which comes from the secondary level.
A Yes. That's why I was having difficulty with the
answer. I do not think that it includes necessarily
the freedom to teach anything an individual wants
to teach at any particular time. I quite vividly use
the word "research."
Q What limits can be placed on what a teacher
would like to teach and what limit should be placed?
A Those are touch questions to answer succinctly.
I think the subject of classroom teaching reflects the
best knowledge that is available, the apriority, the
best knowledge that is available at a given time.
That is not to say that the knowledge would
not change at a given point. It's the most well-
accepted and the best of all possible available litera-
Q In your opinion, should a teacher be free
to evaluate the validity of various theories or subjects
discussed in the classroom.
A Well, no one individual teaching anything can
rely thoroughly on their own judgment in every field.
Q But should they be free to evaluate?
Q Do you think that a teacher --
A But a good teacher does use the advice of others,
Q Do you think that a teacher has to agree
with a theory before they can effectively teach it?
A No. I teach things that I don't agree with,
but usually express my opinion.
Q What are some of the things that you teach
that you don't agree with, for example?
A For example, if I'll teach something about the
nuclear dispute or the power dispute, I try to look
at scientific disputes.
Q And you will try to give a fair representa-
tion of perhaps both sides of the issue on some of the
A Yes, but I don't present them as alternative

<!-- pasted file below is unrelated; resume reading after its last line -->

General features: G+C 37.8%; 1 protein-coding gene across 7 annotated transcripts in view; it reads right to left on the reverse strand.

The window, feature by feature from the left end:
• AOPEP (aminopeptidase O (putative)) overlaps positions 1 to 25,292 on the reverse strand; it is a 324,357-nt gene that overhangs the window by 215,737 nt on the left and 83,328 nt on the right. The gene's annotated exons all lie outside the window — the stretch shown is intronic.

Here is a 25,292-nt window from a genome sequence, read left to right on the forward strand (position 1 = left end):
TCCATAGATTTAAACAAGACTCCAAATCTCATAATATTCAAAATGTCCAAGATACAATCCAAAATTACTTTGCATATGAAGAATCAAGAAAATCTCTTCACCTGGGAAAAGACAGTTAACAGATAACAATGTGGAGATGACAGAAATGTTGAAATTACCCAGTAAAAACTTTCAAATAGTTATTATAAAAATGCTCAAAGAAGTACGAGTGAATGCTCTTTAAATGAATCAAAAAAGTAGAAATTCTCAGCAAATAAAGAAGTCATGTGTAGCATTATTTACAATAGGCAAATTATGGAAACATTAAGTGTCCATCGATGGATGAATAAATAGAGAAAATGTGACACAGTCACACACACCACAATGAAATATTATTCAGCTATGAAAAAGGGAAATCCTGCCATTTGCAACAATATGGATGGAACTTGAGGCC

hypotheses in the same ways that the creationists are
trying to teach children.
Q Well, let's maybe refer to another disci-
pline of economics. There are conflicting theories of
Q An economics professor doesn't have to
necessarily agree with Keynesian on economics in order
to effectively present that, do they?
Q Do you think that the evolutional model of
origin should be subject to criticism?
A Of course.
Q Do you think there would be an educational
rationality in your own mind to, for example, in teach-
ing about the American Revolution, to teach not only
the American view of that, but also the British view
of the American Revolution?
A I think it is a very interesting, intellectual
exercise, yes. By the way, I see nothing wrong in a
class in social science or religion, or whatever, in
teaching about the scientific creations.
I talk about the scientific creations and
their theories in my classes all the time, but I don't
present it as a science. I present it as a dispute.
Q Have you made any review or survey of the
scientific literature to determine if there is any
scientific evidence which supports Creation Science?
A I again want to avoid making scientific judg-
ments because I don't think I can make scientific
judgments on the substantive context well at all, and
certainly nowhere near as well as some of the other
Q But you have made a decision, have you, in
your writings that Creation Science is not science?
A My writings are based on an analysis of the
religious statements that appear in Creationists called
Scientific Writings. And I have tried to get at their
motivation, what's bothering them, what's of concern
not only in terms of religion, but moral issues as
well. I try to understand what the social and reli-
gious context of these writings -- what generates these
writings in terms of social and religious commitment.
Q Do you know whether it would be possible
for a theory to have a theological or religious con-
text and also have a nonreligious and scientific con-
A No. I think that if the scientific writings
are specifically based on theological assumptions, that
precludes them from being science because of the super-
Q Do you know whether there are theories
which may be consistent with some religions on the
one hand that may also be a valid scientific theory on
A Could you say that again?
Q Sure. My question is this: Do you know
if there are theories which on the one hand may be
consistent with the belief of some religions and on
the other hand also be scientific theories?
A I am sorry. The question just doesn't make
sense to me.
You mean are there scientific theories
that are also religious theories?
Q That are consistent with the beliefs of